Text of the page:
Latest News 08-01-2024 01:04 9 Views

Hamas less willing to negotiate hostage release after killing of top commander in Beirut, Qatar tells families

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Qatari officials told family members of American and Israeli hostages that negotiations with Hamas have become more difficult following the killing of top Hamas commander Saleh al-Arouri last week.

Qatari Prime Minister Mohammed bin Abdulrahman Al Thani made the statement to family members of six U.S. and Israeli hostages, Axios reported Saturday. Al-Arouri was killed in an explosion while in Beirut, Lebanon last week, and no group has taken responsibility for the incident.

Prior to al-Arouri's killing, Hamas had expressed openness to exchanging 40 additional Israeli hostages for 120 Palestinians held in Israeli prisons. Israel rejected that and a prior deal that would have imposed a months-long cease-fire in the region.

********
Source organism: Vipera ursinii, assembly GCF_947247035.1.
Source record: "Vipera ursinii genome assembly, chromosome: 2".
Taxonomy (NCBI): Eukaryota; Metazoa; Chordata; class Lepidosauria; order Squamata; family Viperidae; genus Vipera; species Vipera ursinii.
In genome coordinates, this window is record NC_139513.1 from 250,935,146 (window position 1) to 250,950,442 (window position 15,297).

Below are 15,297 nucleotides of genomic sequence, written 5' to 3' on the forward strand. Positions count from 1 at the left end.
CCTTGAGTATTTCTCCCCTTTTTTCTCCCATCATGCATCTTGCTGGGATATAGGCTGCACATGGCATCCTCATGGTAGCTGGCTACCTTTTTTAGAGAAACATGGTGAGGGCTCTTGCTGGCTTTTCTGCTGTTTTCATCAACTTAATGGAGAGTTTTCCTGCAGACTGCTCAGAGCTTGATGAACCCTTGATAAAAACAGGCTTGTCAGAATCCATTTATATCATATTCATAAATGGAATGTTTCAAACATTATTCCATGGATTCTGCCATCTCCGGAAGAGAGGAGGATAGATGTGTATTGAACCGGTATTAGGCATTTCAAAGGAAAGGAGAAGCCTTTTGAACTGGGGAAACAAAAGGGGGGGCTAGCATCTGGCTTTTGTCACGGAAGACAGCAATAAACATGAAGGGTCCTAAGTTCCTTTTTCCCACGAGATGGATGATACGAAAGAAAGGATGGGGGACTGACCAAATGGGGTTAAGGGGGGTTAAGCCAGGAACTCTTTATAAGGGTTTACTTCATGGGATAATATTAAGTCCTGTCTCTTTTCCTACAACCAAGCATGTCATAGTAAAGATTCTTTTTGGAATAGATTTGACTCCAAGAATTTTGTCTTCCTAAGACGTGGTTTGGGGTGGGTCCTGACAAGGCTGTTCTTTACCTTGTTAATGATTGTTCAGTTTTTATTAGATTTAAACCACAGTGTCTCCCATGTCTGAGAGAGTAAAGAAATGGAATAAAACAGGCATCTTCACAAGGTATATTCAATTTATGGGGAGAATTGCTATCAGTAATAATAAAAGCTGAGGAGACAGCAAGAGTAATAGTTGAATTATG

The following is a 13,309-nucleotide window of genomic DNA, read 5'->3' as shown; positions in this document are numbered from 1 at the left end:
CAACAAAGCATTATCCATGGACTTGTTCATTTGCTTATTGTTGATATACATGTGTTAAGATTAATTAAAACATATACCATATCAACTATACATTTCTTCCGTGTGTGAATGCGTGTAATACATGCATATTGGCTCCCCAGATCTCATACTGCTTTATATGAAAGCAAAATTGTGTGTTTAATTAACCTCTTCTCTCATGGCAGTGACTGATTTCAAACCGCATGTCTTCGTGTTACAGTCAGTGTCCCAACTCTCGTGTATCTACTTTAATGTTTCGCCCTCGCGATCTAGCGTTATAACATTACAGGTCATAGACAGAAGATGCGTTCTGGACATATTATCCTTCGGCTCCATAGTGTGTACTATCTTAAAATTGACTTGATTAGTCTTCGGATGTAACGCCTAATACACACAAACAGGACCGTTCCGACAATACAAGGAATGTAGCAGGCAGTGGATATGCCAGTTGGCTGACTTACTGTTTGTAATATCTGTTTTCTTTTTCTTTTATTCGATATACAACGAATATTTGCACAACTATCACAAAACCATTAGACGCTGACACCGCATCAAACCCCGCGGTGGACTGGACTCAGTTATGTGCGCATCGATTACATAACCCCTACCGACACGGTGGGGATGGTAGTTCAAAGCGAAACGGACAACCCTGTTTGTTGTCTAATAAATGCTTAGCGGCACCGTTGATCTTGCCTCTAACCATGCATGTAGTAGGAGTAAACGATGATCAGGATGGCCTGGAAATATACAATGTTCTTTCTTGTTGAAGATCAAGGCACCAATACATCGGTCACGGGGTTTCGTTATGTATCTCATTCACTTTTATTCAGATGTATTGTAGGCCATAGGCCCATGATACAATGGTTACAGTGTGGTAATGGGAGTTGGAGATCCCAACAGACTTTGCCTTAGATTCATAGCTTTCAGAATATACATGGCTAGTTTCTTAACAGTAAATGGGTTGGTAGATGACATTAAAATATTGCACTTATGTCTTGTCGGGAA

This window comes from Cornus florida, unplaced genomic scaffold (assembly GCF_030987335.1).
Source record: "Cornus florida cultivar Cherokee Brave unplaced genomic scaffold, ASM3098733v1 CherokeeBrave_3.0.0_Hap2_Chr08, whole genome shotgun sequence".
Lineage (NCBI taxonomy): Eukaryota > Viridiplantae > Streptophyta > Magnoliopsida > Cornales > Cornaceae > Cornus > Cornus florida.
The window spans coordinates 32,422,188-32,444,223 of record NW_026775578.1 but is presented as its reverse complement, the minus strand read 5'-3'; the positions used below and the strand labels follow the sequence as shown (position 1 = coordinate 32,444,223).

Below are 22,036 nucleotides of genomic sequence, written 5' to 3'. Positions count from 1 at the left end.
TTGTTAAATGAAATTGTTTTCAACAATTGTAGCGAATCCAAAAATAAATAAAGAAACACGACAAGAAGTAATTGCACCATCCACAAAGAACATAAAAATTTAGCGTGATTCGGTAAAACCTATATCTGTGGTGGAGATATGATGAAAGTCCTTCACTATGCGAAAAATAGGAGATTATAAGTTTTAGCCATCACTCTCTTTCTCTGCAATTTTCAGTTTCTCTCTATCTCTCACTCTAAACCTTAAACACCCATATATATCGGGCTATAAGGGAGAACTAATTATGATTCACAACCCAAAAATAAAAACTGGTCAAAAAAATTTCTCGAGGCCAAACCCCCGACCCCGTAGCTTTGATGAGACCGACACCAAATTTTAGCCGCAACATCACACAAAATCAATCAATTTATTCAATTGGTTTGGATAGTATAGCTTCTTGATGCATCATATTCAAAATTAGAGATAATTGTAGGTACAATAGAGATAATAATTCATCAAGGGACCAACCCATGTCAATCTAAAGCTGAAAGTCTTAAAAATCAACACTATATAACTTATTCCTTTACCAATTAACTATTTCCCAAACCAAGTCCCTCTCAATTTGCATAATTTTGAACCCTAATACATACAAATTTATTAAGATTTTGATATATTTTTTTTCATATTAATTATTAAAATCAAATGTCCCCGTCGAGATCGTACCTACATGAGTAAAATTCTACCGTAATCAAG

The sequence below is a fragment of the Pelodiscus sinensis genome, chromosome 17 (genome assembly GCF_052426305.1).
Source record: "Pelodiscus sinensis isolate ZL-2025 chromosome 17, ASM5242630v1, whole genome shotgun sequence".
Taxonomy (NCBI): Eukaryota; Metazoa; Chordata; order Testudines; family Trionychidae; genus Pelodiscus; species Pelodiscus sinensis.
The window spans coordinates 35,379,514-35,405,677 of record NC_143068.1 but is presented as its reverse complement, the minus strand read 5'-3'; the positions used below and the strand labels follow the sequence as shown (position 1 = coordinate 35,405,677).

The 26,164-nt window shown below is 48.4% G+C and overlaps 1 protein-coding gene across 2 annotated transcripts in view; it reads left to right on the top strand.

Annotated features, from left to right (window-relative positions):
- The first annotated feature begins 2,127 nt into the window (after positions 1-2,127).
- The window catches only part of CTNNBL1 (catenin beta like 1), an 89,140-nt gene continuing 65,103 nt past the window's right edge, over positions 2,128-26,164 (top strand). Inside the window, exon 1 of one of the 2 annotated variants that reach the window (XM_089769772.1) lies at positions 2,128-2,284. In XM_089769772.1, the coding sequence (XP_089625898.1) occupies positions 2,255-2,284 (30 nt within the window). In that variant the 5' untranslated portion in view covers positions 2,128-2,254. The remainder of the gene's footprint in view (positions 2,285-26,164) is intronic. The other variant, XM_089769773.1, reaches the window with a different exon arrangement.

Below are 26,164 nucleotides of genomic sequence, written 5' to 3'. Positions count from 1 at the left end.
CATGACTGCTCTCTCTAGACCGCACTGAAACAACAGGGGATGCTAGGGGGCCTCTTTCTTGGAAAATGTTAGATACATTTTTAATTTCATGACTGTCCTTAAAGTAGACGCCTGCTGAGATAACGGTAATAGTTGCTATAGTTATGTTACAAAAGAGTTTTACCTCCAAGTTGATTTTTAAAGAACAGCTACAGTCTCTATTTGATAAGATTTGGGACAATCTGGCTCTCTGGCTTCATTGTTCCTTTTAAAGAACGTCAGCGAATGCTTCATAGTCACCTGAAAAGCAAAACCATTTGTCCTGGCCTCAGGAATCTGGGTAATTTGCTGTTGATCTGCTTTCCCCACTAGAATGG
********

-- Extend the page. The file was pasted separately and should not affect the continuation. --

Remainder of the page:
Israel, the U.S., Qatar, Egypt and Hamas had continued negotiating, but apparently ran into difficulties when al-Arouri was killed on Jan. 2.

Israeli officials believe there are roughly 133 hostages remaining in Gaza, though the U.S. has cautioned that there is no way to be sure how many of them are still alive.

Israeli officials have denied involvement in the strike that killed al-Arouri, but noted the 'surgical' precision of the attack.

'Israel has not taken responsibility for this attack. But whoever did it must be clear that this was not an attack on the Lebanese state,' Netanyahu adviser Ambassador Mark Regev told MSNBC.

He continued, 'It was not even an attack on Hezbollah terrorist organization. Whoever did this did a surgical strike against the Hamas leadership.'

Arouri was among the founders of Hamas' military wing and has overseen the terrorist group's operations in the West Bank. He was one of Israel's top targets in the war alongside Hamas leader Yahya Sinwar and others.

While Israel remains open to a hostage deal on the right terms, Israeli Prime Minister Benjamin Netanyahu has indicated that the war against Hamas in Gaza will last for 'many more months.'

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